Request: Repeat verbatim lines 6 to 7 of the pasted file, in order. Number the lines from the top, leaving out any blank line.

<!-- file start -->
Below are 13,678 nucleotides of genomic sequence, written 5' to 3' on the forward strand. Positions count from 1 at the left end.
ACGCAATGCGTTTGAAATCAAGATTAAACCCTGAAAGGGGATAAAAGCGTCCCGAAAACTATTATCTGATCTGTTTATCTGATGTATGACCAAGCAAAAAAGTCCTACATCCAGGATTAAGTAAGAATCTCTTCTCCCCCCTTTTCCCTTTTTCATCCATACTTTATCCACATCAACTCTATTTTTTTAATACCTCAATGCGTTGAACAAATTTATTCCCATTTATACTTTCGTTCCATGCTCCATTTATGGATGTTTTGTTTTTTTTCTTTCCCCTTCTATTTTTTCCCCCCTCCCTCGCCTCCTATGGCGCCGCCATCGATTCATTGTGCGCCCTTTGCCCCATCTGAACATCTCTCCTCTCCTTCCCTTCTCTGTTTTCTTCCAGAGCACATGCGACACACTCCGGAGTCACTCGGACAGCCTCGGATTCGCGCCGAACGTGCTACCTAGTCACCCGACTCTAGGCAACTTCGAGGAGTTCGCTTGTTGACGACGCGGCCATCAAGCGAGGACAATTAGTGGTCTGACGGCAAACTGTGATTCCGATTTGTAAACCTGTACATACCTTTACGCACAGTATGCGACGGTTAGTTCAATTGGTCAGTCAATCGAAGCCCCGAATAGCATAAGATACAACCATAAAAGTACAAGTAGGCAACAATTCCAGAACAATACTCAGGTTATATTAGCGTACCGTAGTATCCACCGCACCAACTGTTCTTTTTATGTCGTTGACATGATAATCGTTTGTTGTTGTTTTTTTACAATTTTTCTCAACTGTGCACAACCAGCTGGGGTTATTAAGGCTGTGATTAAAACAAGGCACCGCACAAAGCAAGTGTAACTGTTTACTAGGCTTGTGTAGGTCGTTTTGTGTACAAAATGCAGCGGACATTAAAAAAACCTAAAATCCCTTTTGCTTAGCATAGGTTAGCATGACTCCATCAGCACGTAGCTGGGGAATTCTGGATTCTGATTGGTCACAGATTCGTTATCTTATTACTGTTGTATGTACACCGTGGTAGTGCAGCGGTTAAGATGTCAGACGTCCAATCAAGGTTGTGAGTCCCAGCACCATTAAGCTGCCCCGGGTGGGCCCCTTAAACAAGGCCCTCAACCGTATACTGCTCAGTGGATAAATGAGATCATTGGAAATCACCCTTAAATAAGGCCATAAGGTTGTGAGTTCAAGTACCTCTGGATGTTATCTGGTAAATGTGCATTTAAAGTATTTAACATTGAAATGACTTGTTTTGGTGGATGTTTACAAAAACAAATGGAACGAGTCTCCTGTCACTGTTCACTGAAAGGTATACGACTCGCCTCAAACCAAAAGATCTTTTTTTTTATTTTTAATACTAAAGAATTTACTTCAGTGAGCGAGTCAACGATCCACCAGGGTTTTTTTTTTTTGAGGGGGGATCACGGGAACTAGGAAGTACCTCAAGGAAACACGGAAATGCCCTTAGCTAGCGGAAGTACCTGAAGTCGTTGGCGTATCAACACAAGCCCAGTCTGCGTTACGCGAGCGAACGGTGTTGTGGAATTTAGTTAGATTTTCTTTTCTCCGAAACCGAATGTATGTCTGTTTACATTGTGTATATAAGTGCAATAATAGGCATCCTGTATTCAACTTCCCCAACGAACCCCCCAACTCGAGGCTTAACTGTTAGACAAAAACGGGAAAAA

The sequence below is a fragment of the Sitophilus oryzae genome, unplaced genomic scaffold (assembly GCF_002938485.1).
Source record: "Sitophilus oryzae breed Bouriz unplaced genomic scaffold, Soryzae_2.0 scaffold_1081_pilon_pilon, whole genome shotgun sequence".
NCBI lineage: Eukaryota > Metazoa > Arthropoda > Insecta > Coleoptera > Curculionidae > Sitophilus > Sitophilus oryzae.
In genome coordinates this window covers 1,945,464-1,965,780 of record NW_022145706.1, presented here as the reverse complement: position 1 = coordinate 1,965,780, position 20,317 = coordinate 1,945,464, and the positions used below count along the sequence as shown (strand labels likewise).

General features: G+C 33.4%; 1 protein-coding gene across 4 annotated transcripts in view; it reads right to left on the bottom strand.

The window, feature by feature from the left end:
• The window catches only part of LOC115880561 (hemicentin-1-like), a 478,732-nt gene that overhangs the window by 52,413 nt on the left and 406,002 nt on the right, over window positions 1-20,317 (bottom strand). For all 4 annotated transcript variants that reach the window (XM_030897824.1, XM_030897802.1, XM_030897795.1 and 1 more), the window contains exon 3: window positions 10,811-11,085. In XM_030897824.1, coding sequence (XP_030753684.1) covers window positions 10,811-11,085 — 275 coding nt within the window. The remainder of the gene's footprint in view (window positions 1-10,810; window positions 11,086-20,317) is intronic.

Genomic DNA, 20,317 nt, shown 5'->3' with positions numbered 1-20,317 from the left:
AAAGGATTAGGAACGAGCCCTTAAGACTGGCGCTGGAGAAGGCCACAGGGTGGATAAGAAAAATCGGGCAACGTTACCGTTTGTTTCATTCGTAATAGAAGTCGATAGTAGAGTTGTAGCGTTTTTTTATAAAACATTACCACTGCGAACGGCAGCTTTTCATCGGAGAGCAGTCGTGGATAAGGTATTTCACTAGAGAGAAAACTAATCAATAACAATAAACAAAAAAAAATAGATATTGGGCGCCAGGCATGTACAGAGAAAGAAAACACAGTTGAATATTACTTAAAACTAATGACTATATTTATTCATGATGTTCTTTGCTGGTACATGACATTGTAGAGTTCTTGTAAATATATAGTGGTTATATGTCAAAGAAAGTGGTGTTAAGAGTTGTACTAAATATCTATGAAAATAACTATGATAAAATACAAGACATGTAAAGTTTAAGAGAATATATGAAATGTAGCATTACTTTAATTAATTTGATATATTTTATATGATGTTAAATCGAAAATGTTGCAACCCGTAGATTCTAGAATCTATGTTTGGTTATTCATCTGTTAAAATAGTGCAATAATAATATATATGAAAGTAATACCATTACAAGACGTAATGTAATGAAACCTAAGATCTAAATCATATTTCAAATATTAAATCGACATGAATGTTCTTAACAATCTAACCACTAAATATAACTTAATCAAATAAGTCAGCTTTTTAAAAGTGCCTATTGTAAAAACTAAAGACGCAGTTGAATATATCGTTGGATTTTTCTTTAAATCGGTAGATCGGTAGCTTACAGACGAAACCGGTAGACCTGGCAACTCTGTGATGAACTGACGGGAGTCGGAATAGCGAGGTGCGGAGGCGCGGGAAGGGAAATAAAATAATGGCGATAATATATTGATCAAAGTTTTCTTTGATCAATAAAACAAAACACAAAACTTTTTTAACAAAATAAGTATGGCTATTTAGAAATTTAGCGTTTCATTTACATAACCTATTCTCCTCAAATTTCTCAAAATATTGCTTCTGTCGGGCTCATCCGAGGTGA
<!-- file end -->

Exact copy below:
In genome coordinates this window covers 1,945,464-1,965,780 of record NW_022145706.1, presented here as the reverse complement: position 1 = coordinate 1,965,780, position 20,317 = coordinate 1,945,464, and the positions used below count along the sequence as shown (strand labels likewise).

General features: G+C 33.4%; 1 protein-coding gene across 4 annotated transcripts in view; it reads right to left on the bottom strand.